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Health Care Costs Hurt the Average Family

By November 25, 2015Commentary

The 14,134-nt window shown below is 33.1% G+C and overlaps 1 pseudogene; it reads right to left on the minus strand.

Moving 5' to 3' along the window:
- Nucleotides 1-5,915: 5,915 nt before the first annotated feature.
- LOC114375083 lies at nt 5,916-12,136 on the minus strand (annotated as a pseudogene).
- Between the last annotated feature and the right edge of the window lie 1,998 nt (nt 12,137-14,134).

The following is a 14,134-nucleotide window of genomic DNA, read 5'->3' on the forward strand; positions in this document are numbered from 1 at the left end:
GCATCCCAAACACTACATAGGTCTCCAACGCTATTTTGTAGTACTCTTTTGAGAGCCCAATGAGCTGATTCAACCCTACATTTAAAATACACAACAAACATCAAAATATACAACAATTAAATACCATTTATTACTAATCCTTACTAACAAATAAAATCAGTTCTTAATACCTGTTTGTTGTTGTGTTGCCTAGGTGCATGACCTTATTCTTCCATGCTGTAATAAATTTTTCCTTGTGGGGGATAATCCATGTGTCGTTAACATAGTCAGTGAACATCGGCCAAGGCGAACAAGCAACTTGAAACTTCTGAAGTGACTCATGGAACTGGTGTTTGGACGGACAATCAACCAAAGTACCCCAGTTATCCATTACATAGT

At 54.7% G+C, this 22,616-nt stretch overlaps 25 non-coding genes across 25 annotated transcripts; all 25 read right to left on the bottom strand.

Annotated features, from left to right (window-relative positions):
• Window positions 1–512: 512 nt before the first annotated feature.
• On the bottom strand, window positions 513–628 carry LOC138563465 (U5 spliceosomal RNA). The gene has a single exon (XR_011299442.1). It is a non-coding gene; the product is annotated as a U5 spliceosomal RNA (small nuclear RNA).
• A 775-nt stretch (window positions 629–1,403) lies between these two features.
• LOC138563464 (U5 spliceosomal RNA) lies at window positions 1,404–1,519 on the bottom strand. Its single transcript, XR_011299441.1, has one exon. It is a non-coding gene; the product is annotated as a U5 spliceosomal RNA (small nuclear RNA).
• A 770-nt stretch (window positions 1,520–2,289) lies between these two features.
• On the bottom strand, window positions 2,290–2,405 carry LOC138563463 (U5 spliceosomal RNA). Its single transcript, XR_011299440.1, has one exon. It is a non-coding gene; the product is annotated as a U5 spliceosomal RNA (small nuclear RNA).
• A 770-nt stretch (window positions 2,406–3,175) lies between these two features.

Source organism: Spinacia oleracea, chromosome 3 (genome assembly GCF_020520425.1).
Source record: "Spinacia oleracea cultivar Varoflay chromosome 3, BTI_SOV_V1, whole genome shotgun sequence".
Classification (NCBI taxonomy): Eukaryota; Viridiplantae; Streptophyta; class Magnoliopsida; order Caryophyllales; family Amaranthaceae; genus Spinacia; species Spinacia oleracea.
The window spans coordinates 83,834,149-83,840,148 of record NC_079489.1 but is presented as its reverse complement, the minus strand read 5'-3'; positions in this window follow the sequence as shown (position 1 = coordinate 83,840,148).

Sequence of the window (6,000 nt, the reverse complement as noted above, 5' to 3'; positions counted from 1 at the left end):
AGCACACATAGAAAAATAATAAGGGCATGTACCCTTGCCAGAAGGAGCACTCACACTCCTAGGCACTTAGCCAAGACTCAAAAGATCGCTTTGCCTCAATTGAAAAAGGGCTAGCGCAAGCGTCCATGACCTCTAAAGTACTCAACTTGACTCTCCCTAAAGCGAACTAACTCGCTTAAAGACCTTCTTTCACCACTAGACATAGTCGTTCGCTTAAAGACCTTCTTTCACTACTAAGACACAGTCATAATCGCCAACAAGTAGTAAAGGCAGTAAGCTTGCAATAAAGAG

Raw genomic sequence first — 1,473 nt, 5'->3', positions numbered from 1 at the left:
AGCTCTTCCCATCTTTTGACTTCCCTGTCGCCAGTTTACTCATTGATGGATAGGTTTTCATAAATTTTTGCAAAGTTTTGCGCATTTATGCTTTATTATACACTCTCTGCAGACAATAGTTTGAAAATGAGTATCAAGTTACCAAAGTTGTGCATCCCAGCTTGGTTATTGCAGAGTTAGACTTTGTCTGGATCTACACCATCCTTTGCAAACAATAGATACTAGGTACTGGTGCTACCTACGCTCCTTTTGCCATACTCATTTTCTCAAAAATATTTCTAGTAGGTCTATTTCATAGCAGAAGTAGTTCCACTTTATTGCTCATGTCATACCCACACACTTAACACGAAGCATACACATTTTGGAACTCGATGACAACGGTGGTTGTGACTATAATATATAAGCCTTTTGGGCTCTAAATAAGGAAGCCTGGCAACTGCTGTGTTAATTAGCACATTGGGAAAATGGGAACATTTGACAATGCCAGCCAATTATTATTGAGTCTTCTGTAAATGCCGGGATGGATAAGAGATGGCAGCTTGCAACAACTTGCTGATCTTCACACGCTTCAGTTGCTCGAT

Consumers could and should feel that they were misled about the supposed benefits from the health reform law, in particular the claim that it would lower insurance premiums and the average family’s health care costs.  While there has been an expansion of coverage, on the commercial side that insurance almost always includes very high cost-sharing amounts.  This is causing substantial stress on household finances, as confirmed in a Commonwealth Fund report.  (Commonwealth Brief)   The authors used the survey to construct a health care affordability index, which compares premiums and out-of-pocket costs to household income.  The survey included people who had health coverage through their employer, those who got it from the exchanges and those who had individual coverage through traditional sales channels.  According to the results, 13% of adults had unaffordable premiums, 10% had unaffordable deductibles and 11% had unaffordable out-of-pocket costs.  Since there is overlap, 25% of all adults had a health care affordability problem.  As you can imagine, the problem is most acute for low-income families, where 53% had unaffordable costs, compared to 30% of those in a middle-income category.  These results came from an objective calculation of affordability.  When consumers were asked about their perception of their premiums, deductibles and other out-of-pocket costs, they report much higher levels of difficulty in meeting these financial obligations.  For example while the index says 10% of adults have an unaffordable deductible, 43% reported that it was impossible or very difficult for them to pay their deductible.  And a significant percent of adults reported that the cost burden caused them to delay or avoid care, much of which appears to have been needed.  And concerns about cost may lead to uninformed behavior, for example, preventive care is always free of any cost-sharing, but many adults reported avoiding it because of cost-sharing.  It is not a bad thing for people to have some financial consequences in regard to their health and their health care, but consumers also need to be educated on and capable of making good decisions about the nature of their coverage and how to get good value for their health care spending.  There is no easy solution to the health care cost problem, but lying to people to get the reform law passed only breeds cynicism and despair.  And it is unconscionable that in the biggest source of the coverage expansion, Medicaid, people get far better coverage than that received by tax-paying workers.

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